Friday, May 22, 2015
Executive Ordered to Justify Raises Or Face Legal Action
This issue first surfaced in early April, when Controller Steve Barron discovered that Brown had given his Deputy Director of Administration, Cathy Allen, a 19% pay hike over the course of his first year in office. Brown and Allen worked together when he was Bangor's Mayor. He had proposed her as his Director of Administration, but Council rejected her. Under county law, a raise of that magnitude requires approval of County Council to prevent the executive from playing favorites. Brown countered this raise is permissible under the arcane provision of a policy and procedure written by the Executive.
As time went on, it became apparent that raises were being unilaterally handed out to other employees as well. Two weeks ago, it unanimously signaled its intention to nullify an undetermined number of raises that Executive John Brown has handed out to top officials during his first two years in office. The precise number was unknown because Brown refused to provide it.
After that meeting, Brown huddled with county lawyers and Council VP Glenn Geissinger. Though each side insisted it is right, Council Solicitor Phil Lauer reported to Council that Brown did have a reasonable basis for his position and was acting in good faith. Brown released a list of 14 County workers who received raises from him alone. He agreed to resurrect the dormant Personnel Commission so it could review some of these policies and procedures.
When Council convened again on May 21, they voted to go into executive session, i.e. behind closed doors, to discuss the matter. Ken Kraft, Lamont McClure and BobWerner were outvoted when they argued there was reason to meet in secret.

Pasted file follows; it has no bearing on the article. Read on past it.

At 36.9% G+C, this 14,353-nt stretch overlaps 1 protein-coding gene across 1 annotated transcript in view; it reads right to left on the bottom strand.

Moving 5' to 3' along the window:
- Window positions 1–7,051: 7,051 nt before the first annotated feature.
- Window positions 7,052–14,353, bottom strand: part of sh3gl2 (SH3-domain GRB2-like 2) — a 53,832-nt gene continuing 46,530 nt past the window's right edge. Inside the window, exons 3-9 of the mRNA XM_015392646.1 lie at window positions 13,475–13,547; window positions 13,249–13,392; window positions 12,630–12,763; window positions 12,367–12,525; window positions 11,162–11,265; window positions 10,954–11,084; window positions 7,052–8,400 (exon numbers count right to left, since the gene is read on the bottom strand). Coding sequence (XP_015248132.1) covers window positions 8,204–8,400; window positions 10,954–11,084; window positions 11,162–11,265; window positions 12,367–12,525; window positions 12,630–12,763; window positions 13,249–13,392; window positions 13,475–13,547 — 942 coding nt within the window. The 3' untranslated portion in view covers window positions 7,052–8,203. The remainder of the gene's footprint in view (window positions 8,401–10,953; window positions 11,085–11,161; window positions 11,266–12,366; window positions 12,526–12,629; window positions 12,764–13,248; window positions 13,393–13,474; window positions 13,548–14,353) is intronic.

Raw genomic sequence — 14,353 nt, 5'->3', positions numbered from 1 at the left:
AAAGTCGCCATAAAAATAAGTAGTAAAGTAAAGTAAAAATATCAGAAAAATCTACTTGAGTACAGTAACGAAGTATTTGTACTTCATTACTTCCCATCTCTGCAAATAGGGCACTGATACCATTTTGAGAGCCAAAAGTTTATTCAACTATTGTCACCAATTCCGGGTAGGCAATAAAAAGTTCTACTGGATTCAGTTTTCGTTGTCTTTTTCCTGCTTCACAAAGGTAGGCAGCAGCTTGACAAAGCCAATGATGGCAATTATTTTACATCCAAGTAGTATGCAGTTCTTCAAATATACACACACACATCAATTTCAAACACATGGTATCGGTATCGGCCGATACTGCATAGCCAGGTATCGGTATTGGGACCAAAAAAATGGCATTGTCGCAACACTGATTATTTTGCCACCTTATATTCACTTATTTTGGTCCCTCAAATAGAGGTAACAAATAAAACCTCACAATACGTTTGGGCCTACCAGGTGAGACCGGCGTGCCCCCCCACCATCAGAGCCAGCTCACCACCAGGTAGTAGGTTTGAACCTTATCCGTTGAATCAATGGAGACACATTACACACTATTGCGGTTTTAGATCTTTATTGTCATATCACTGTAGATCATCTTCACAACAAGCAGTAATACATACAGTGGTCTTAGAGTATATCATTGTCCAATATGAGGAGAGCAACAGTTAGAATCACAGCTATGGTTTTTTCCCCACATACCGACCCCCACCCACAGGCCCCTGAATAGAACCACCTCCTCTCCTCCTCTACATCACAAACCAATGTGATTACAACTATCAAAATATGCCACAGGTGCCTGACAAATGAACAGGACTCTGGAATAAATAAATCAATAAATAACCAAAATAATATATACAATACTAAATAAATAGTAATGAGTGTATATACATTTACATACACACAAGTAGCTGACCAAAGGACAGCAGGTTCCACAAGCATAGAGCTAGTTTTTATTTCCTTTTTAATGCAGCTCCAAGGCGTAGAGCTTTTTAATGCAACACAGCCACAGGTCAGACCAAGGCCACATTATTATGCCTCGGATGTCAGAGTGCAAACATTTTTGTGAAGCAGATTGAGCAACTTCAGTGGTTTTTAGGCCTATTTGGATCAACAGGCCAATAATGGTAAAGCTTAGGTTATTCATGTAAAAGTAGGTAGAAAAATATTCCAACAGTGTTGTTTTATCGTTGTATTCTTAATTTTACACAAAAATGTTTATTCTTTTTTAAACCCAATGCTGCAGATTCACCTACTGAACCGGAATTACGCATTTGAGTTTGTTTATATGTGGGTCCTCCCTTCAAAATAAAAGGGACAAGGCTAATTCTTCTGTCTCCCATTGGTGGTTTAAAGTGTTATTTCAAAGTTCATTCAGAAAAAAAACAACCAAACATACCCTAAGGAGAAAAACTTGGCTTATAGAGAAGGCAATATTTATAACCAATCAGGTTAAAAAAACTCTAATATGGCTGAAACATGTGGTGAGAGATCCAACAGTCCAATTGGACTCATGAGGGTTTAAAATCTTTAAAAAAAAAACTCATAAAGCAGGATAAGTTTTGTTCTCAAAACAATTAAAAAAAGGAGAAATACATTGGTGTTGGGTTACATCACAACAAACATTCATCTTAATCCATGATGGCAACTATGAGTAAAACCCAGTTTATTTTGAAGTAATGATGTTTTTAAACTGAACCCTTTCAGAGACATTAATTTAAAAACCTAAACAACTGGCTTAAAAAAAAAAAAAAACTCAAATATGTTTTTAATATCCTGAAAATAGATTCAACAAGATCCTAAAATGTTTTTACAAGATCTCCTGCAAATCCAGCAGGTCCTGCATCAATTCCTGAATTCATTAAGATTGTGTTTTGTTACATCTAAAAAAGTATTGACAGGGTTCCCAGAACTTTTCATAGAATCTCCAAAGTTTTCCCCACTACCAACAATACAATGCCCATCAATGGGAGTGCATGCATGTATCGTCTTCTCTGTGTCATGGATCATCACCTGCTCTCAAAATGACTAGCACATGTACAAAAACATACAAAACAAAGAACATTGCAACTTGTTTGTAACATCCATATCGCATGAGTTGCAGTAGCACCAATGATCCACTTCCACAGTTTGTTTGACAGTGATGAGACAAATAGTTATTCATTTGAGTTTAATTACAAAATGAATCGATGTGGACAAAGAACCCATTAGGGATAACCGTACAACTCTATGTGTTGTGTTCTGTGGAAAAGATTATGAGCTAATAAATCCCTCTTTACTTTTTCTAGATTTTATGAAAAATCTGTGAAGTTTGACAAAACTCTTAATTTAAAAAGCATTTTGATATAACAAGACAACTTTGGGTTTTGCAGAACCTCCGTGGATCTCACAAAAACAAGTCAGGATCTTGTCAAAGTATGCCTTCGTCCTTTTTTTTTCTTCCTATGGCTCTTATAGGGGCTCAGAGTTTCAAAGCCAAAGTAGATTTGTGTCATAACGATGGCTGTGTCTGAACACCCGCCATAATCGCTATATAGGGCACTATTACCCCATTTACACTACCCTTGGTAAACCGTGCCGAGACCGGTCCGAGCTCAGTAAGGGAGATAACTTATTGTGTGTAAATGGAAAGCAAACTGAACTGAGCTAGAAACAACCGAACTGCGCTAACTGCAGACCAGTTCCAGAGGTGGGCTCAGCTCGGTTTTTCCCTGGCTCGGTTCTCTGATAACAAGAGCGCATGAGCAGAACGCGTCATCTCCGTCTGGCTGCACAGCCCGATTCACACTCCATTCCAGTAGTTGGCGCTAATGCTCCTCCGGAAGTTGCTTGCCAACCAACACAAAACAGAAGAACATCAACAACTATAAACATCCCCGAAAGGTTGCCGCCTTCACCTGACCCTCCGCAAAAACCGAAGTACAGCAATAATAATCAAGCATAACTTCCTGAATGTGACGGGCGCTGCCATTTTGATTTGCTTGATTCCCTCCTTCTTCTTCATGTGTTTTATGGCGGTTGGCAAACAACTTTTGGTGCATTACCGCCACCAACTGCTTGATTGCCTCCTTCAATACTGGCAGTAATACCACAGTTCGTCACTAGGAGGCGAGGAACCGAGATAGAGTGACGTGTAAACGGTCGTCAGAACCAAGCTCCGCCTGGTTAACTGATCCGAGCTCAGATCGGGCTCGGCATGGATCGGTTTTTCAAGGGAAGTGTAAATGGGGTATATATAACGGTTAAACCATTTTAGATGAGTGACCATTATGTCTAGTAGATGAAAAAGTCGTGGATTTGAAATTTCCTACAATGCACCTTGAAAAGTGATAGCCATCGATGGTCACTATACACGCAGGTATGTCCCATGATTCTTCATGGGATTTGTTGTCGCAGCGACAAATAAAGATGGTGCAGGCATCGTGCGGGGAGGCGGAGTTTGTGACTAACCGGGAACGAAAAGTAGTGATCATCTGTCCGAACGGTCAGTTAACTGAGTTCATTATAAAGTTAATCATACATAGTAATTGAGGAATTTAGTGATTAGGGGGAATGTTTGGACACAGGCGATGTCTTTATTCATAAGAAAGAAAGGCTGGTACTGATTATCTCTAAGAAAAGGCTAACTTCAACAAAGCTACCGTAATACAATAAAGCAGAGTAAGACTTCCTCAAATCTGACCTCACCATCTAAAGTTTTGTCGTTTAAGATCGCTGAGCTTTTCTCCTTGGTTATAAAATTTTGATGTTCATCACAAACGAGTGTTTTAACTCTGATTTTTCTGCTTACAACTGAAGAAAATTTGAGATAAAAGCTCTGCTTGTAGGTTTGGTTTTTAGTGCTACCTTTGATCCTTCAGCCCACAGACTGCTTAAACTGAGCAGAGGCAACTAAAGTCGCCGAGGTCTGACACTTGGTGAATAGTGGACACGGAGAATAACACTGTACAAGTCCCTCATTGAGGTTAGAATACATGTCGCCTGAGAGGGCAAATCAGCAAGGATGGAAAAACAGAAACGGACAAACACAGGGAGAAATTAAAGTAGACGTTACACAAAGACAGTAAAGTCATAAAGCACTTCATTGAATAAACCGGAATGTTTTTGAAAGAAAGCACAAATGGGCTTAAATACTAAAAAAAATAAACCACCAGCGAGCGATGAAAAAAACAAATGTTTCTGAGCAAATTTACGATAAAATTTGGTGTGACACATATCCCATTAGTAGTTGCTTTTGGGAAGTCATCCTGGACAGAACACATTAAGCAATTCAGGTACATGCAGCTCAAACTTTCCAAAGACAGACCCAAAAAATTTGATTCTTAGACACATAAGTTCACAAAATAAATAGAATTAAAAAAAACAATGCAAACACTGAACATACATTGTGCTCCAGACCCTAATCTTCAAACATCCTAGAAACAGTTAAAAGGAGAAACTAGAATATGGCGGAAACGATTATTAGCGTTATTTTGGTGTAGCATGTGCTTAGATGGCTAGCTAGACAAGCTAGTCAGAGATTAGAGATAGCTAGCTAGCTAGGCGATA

When they came out after nearly an hour, they voted unanimously to direct Brown to provide justification for these increases by June 18. If he fails, Phil Lauer has been directed to sue to have all raises nullified. If he does have to sue, layer has also been directed to seek a surcharge for the $100,000 in public funds expended on these raises.
A surcharge is a rare sanction imposed against public officials who abuse funds.
For his part, Brown was incensed by a remark that Lamont McClure had earlier made to The Morning Call, suggesting that the Executive's actions might be considered criminal. He called that "completely ridiculous," characterizing it as "nothing more than political nonsense that he spews regularly." He admitted that he and Lauer disagree, but neither Lauer nor his own Solicitor is a judge. "We need to drop the 'This is illegal' nonsense," he argued, complaining bitterly about "political pandering, name-calling, innuendo and under the breath remarks" at every council meeting. He noted Council is quibbling over $100,000. in an administration that saved $8.5 million in salary and benefits last year without laying people off.
He justified the raises as necessary, noting that most of them went to workers at Gracedale whose departments have "improved dramatically." He claimed that his raises led to a recent clean bill of health given to Gracedale by the state.
"Where was council when health care costs grew at a rate of $1.5 million per year?" he asked. "Where was the heated debate over the shrinking general fund?" he asked, noting that the general fund has shrunk from Council let shrink from $70 million to less than $10 million.
He blasted Council for being "focused on the pennies" instead of the bigger picture. He insisted that, contrary to the image painted by Council, the County is "well run, efficient and highly functional" and that he has a "strategic plan" in place.
Lamont McClure, who was participating in the meeting by phone was unable to respond to Brown because his connection was lost and no one seemed to know how to restore it in a county that brown had just called "well run, efficient and highly functional. " But Scott Parsons, who had turned beet red as Brown spoke, refuted the executive:
"If you want us to work with you, and I'm willing to work with anybody who wants to move this County forward, you have to be transparent to us and let us help you."
Brown then stated transparency means different things to different people.